- First locate a spot with full sun. Morning sun will insure leaves are dried early and result in fewer disease problems. The soil should have good drainage and not be in a low spot.
- Plant a rose at the same depth it is in the pot. Space roses 3 to 5' (feet) apart depending on the variety. Dig hole approximately 18" x 18". Add to the hole at least one blue pot full of potting soil.
- Gently remove rose from pot so as not to disturb the root system. Pack soil firmly around rose and mulch about 2" to 3" deep. Mulch helps reduce weeds, retain moisture and keeps the soil at a more even temperature.
- Water daily for at least 2 weeks to help establish the rose. Depending upon the weather, water approximately 1/2" twice a week. Proper fertilization and watering will dramatically reduce disease problems. Use a premium fertilizer that includes the minor elements. You get what you pay for in fertilizer.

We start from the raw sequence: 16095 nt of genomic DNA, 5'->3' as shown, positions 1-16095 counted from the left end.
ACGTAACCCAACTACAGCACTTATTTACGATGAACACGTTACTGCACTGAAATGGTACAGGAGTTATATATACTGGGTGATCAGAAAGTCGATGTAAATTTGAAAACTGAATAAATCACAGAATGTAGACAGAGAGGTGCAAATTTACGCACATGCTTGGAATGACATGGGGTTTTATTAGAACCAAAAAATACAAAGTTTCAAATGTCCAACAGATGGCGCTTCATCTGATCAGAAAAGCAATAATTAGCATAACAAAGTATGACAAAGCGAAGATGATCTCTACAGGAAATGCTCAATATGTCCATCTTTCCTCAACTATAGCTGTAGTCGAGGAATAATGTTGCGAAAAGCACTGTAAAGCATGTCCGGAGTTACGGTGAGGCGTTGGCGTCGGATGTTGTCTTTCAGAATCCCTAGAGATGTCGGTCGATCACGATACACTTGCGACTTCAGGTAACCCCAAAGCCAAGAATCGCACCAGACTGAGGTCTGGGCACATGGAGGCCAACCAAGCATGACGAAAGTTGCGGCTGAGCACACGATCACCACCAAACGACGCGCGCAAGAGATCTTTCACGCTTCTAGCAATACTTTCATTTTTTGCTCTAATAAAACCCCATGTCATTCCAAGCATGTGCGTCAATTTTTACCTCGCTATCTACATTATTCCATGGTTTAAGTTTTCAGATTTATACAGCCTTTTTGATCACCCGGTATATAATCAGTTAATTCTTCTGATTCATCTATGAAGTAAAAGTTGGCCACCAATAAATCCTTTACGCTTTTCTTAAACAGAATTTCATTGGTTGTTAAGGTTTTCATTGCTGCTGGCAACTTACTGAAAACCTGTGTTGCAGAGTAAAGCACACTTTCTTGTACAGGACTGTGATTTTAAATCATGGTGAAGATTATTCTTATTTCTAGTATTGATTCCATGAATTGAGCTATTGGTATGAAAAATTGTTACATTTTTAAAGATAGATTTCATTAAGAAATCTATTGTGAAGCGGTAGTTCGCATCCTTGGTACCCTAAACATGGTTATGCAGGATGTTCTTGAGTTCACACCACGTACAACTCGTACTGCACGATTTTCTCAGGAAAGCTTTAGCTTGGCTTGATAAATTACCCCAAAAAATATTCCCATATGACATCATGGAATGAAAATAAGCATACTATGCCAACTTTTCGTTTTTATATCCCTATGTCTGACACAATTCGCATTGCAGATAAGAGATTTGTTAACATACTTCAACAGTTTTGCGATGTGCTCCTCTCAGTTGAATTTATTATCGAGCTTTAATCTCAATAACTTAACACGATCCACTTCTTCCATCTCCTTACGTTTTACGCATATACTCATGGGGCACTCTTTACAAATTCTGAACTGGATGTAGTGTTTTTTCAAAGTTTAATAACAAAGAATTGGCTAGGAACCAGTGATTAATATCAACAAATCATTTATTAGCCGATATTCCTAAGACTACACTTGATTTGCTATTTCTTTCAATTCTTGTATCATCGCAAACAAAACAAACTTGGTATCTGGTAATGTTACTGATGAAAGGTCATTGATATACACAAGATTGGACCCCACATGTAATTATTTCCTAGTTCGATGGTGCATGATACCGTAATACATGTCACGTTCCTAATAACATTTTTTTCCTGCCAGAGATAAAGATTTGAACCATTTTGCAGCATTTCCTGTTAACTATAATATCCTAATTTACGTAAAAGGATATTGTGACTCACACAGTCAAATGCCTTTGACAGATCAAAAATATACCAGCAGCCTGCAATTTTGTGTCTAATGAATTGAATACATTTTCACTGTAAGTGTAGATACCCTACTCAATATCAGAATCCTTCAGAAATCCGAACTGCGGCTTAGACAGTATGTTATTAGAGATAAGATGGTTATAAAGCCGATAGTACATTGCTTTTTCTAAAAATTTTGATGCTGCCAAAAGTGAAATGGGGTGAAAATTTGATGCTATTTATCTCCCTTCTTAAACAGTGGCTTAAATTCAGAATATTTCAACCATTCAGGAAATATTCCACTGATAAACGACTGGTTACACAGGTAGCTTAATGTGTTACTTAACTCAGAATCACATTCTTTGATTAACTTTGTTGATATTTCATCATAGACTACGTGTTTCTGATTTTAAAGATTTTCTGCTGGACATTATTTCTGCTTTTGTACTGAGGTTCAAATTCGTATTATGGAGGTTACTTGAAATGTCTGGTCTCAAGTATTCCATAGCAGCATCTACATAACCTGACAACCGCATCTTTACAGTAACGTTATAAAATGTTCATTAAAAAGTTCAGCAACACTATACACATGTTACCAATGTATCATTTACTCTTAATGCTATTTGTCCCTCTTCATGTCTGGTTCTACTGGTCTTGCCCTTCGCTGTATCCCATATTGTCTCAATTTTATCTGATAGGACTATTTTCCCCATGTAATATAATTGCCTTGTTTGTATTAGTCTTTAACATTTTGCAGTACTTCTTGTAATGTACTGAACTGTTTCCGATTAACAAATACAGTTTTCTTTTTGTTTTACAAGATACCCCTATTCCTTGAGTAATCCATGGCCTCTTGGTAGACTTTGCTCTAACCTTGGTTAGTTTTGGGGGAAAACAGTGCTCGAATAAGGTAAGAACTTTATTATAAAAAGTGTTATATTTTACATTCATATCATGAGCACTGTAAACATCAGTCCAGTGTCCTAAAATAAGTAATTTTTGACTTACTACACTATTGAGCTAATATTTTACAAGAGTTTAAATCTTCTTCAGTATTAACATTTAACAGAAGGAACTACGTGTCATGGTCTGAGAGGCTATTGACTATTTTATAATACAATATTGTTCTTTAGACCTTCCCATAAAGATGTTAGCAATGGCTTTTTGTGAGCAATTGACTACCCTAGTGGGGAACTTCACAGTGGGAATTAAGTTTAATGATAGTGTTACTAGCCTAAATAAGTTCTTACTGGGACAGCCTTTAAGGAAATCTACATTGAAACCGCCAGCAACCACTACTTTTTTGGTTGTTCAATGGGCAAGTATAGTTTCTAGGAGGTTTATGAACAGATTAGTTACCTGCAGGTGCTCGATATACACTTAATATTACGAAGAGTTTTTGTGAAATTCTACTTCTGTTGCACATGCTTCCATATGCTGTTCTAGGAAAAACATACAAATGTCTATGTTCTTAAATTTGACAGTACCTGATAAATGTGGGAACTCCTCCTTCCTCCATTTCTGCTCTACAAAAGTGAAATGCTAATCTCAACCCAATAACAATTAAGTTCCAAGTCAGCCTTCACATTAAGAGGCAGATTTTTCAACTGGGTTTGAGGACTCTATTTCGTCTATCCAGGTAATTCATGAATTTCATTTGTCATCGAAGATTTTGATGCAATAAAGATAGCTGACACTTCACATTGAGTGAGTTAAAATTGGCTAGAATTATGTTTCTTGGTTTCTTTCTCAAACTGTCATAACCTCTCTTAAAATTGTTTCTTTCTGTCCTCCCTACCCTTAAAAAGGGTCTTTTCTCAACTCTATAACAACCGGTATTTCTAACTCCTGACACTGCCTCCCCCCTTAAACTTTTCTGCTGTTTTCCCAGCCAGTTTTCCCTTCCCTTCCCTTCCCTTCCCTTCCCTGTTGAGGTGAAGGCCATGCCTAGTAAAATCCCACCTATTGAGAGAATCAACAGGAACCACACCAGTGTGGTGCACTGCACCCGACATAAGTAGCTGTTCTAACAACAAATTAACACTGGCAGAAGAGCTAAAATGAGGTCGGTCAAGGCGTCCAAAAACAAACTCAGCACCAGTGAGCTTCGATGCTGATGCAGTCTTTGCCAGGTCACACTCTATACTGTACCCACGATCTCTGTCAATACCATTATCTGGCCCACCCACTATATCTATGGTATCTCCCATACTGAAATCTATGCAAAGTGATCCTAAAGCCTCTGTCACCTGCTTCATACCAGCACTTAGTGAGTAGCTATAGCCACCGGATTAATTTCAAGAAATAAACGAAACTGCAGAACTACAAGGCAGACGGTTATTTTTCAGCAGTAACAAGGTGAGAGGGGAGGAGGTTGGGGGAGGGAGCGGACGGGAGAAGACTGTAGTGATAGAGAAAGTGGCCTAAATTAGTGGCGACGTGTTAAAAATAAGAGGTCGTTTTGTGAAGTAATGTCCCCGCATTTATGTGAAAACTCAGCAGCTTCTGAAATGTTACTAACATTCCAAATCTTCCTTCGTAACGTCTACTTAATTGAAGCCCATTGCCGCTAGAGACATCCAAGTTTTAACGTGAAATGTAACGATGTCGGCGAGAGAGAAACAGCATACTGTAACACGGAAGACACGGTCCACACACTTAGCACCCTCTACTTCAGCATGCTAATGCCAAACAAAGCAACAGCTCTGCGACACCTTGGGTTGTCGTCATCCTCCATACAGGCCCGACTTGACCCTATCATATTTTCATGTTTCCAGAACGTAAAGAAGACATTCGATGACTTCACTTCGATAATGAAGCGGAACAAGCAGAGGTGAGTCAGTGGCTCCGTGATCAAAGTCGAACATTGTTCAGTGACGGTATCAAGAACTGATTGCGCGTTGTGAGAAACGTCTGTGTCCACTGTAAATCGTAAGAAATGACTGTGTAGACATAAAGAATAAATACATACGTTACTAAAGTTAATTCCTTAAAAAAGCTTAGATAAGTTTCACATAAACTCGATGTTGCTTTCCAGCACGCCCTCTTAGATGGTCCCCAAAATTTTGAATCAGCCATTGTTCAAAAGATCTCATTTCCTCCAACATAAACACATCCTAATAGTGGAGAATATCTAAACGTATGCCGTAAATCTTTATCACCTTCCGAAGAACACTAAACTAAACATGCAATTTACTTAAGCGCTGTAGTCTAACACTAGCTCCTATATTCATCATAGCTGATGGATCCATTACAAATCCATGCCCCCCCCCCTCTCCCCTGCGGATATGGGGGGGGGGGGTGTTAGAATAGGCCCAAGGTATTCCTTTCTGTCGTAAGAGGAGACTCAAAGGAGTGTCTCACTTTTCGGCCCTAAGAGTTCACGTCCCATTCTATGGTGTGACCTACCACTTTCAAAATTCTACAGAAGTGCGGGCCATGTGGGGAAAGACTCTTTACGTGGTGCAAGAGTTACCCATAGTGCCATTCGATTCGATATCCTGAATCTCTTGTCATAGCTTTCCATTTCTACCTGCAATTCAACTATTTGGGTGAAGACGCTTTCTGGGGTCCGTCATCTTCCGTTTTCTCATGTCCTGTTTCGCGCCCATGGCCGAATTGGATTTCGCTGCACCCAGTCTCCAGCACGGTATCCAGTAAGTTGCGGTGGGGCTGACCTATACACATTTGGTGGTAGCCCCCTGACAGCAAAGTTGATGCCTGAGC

- Blackspot can be a problem in rose growing. To treat blackspot ask your garden center for specific chemicals.
Tips for Rose Growing
- Yellow leaves generally indicate that the rose bush needs more water.
- Highs and lows of fertilizers can make your plant more susceptible to blackspot.
- Dieback is not naturally occuring but is a symptom of over-fertilization.
- A lot of old garden roses and antique roses will not bloom continuously in Florida. Nelsons' old garden roses bloom continuously.
- To further reduce the possibility of blackspot, water roses when the leaves are dry making sure that after watering, the leaves have time to dry before sundown.